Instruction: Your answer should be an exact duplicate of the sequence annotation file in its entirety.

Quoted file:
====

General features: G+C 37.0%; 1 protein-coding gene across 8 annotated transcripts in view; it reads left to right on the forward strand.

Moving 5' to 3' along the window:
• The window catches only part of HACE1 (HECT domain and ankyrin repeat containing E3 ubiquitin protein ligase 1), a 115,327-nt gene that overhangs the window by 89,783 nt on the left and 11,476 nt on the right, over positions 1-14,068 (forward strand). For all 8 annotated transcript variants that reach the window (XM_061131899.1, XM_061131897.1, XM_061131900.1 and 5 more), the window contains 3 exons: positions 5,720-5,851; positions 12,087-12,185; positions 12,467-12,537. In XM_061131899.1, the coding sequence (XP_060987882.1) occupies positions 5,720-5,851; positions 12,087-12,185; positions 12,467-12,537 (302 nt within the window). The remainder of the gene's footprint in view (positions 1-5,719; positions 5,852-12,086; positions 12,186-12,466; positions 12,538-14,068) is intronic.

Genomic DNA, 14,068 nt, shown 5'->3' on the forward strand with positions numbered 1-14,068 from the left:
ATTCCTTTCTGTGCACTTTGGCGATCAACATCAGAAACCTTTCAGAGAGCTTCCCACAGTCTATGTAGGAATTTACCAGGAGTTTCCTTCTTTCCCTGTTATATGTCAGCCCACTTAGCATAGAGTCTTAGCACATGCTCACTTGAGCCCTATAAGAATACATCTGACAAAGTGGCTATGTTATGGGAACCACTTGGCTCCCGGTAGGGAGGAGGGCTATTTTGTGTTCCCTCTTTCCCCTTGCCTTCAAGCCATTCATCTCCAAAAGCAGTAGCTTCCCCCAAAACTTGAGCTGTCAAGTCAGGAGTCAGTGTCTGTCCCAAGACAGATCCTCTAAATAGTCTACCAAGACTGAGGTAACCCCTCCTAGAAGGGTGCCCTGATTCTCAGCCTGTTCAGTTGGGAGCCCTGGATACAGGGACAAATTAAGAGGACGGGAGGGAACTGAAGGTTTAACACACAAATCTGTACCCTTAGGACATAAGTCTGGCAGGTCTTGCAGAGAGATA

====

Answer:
General features: G+C 37.0%; 1 protein-coding gene across 8 annotated transcripts in view; it reads left to right on the forward strand.

Moving 5' to 3' along the window:
• The window catches only part of HACE1 (HECT domain and ankyrin repeat containing E3 ubiquitin protein ligase 1), a 115,327-nt gene that overhangs the window by 89,783 nt on the left and 11,476 nt on the right, over positions 1-14,068 (forward strand). For all 8 annotated transcript variants that reach the window (XM_061131899.1, XM_061131897.1, XM_061131900.1 and 5 more), the window contains 3 exons: positions 5,720-5,851; positions 12,087-12,185; positions 12,467-12,537. In XM_061131899.1, the coding sequence (XP_060987882.1) occupies positions 5,720-5,851; positions 12,087-12,185; positions 12,467-12,537 (302 nt within the window). The remainder of the gene's footprint in view (positions 1-5,719; positions 5,852-12,086; positions 12,186-12,466; positions 12,538-14,068) is intronic.

Genomic DNA, 14,068 nt, shown 5'->3' on the forward strand with positions numbered 1-14,068 from the left:
ATTCCTTTCTGTGCACTTTGGCGATCAACATCAGAAACCTTTCAGAGAGCTTCCCACAGTCTATGTAGGAATTTACCAGGAGTTTCCTTCTTTCCCTGTTATATGTCAGCCCACTTAGCATAGAGTCTTAGCACATGCTCACTTGAGCCCTATAAGAATACATCTGACAAAGTGGCTATGTTATGGGAACCACTTGGCTCCCGGTAGGGAGGAGGGCTATTTTGTGTTCCCTCTTTCCCCTTGCCTTCAAGCCATTCATCTCCAAAAGCAGTAGCTTCCCCCAAAACTTGAGCTGTCAAGTCAGGAGTCAGTGTCTGTCCCAAGACAGATCCTCTAAATAGTCTACCAAGACTGAGGTAACCCCTCCTAGAAGGGTGCCCTGATTCTCAGCCTGTTCAGTTGGGAGCCCTGGATACAGGGACAAATTAAGAGGACGGGAGGGAACTGAAGGTTTAACACACAAATCTGTACCCTTAGGACATAAGTCTGGCAGGTCTTGCAGAGAGATA